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TitleCorrelating Lake Agassiz floods to the onset of the 8.2 ka cold event
AuthorLewis, C F MORCID logo; Miller, A A L; Levac, E; Piper, D J WORCID logo; Sonnichsen, G V
SourceThe Atlantic Geoscience Society (AGS), la Societe Geoscientifique de I' Atlantique, 36th Colloquium and Annual Meeting, program with abstracts; Atlantic Geology vol. 46, 2010 p. 58-59
Alt SeriesEarth Sciences Sector, Contribution Series 20090416
MeetingAtlantic Geoscience Society Colloquium; Wolfville, NS; CA; February 5-6, 2010
Mediapaper; on-line; digital
AreaHudson Bay; Labrador Sea
Subjectssedimentology; surficial geology/geomorphology; Nature and Environment; sedimentation; carbonates; climate; climatic fluctuations; climate effects; floods; glacial lakes; glacial lake deposits; Lake Agassiz; Climate change
ProgramOffshore Geoscience
AbstractIn 1999, outburst floods from glacial Lake Agassiz, then dated at 8.47 cal ka, flowed through Hudson Bay and Strait into the Labrador Sea, suppressing thermohaline circulation, were linked to the initiation of the 8.2 cal ka cold event recorded in Greenland ice; events with a radiocarbon chronology offset by 200-300 years. These high-energy drainages entrained glacigenic sediments enriched in detrital carbonate (DC) derived from Paleozoic-aged carbonate bedrock. These sediments subsequently rained out over the floodwater trajectory to produce distinct beds of enhanced (5-50%) DC content. Sediment cores collected along the eastern Canadian margin, to south of the Grand Banks contain such beds, indicating that the flood trajectory was not directly into the Labrador Sea. Thus Agassiz waters reached far south enough to be transported in the North Atlantic Current to the Nordic seas, suppressing North Atlantic deepwater production.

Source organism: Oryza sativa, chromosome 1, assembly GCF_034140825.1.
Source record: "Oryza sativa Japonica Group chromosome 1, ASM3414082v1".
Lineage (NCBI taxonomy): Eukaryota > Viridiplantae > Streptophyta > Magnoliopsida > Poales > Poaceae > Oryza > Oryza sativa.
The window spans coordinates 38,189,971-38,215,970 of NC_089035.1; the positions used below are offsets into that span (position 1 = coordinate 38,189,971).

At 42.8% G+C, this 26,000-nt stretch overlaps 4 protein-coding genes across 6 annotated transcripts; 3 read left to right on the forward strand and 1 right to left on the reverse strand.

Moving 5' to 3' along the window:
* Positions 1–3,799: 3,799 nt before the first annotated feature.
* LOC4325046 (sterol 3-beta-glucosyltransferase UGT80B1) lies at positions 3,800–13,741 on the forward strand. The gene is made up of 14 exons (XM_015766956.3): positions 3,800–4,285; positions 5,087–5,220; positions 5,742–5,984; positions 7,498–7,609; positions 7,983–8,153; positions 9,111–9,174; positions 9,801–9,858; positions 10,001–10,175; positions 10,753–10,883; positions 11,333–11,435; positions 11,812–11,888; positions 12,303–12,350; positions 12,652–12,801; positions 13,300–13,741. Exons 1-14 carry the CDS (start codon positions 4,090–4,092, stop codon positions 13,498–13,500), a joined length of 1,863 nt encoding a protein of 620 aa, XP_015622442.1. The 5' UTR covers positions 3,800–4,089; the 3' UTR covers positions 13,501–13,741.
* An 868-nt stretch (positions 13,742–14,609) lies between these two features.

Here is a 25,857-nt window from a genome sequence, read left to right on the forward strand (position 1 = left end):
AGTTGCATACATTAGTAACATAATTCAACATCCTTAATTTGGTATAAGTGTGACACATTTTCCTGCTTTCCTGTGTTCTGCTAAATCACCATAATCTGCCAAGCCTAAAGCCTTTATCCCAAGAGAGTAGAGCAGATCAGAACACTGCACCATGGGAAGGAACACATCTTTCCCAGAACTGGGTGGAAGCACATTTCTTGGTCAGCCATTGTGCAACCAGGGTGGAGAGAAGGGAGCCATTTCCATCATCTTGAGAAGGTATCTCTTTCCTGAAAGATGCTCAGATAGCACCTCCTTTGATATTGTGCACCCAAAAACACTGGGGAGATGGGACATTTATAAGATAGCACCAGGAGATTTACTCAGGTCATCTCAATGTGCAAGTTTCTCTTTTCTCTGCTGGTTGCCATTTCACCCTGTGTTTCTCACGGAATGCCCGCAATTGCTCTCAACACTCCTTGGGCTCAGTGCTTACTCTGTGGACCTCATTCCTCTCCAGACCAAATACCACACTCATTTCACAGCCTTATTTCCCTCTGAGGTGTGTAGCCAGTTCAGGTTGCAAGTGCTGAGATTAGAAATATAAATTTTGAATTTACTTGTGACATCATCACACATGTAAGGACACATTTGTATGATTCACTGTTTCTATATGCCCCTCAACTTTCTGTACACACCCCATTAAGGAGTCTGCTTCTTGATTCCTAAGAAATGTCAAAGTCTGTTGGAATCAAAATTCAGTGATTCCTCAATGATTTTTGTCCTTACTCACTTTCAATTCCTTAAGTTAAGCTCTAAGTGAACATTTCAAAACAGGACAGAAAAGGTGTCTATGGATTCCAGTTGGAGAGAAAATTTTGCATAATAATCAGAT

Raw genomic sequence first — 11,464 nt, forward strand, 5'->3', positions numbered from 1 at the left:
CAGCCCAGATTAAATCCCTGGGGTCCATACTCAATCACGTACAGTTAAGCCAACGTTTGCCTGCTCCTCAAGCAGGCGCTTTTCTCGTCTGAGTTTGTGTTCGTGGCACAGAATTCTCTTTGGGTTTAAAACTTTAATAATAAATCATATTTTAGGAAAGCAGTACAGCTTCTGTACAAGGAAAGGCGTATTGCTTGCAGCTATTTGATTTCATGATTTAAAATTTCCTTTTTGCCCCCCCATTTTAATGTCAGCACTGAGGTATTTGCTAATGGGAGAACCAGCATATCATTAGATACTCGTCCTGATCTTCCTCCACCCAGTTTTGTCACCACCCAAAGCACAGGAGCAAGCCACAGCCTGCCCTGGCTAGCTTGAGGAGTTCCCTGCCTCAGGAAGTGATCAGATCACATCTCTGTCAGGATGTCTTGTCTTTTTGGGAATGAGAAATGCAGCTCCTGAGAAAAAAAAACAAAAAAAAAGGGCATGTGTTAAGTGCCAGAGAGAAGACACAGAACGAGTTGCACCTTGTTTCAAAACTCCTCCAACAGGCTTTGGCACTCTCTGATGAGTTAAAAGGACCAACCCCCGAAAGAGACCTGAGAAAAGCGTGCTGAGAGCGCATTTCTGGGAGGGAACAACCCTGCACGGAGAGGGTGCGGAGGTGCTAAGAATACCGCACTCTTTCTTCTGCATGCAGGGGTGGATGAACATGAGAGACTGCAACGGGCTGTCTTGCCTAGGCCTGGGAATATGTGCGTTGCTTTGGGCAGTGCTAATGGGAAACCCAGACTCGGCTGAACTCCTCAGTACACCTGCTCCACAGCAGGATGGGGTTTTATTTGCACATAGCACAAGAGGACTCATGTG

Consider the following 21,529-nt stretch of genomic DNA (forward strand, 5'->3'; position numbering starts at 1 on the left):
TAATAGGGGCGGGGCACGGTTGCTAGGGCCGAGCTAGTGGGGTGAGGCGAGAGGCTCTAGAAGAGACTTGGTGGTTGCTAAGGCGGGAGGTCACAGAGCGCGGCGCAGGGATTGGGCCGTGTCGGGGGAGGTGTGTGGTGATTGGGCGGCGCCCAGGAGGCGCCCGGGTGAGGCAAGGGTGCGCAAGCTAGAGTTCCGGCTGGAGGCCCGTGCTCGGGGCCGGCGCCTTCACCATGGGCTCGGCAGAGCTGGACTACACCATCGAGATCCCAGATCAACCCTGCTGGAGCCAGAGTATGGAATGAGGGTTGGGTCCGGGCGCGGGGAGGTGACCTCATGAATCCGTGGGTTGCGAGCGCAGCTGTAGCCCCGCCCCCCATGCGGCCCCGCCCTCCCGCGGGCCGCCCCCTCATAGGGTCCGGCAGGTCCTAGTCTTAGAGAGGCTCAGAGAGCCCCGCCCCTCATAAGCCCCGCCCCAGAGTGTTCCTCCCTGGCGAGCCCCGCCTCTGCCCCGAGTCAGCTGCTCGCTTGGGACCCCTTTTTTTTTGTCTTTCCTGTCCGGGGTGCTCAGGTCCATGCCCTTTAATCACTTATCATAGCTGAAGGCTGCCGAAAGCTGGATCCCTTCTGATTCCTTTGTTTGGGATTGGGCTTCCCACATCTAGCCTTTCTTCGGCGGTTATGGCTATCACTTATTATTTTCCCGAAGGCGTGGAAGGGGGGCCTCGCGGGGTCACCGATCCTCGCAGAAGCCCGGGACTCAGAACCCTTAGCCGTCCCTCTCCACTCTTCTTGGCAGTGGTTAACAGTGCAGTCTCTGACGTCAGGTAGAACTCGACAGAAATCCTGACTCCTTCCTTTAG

The residence time of dissolved carbon in the North Atlantic is dependent on the rate of Gulf Stream transport and the duration of annual sea-ice cover, which regulates atmosphere-ocean CO2 exchange. Reservoir corrections are applied to biogenic carbonate based on the age of modem (pre-bomb) shells, and incorporate modem sea-ice cover duration (5-6 months). Transfer function analysis of dinoflagellate assemblage data indicate that Early Holocene sea-ice duration along the eastern Canadian margin was up to 11 months, a difference that increases corrections by up to -200 years. Also, carbon-atom exchange would occur when glacial-derived fresh water (depleted in radiocarbon, the 'hard-water effect') and ocean waters mix; and between the oceans carbonate system and suspended DC sediment 'old' (Paleozoic) carbon, both of which could increase the reservoir correction. These factors and fmdings raise confidence in the conclusion that ice-dam failure and rapid flooding of glacial Lake Agassiz played a significant role in initiating abrupt climate change at 8.2 cal ka.

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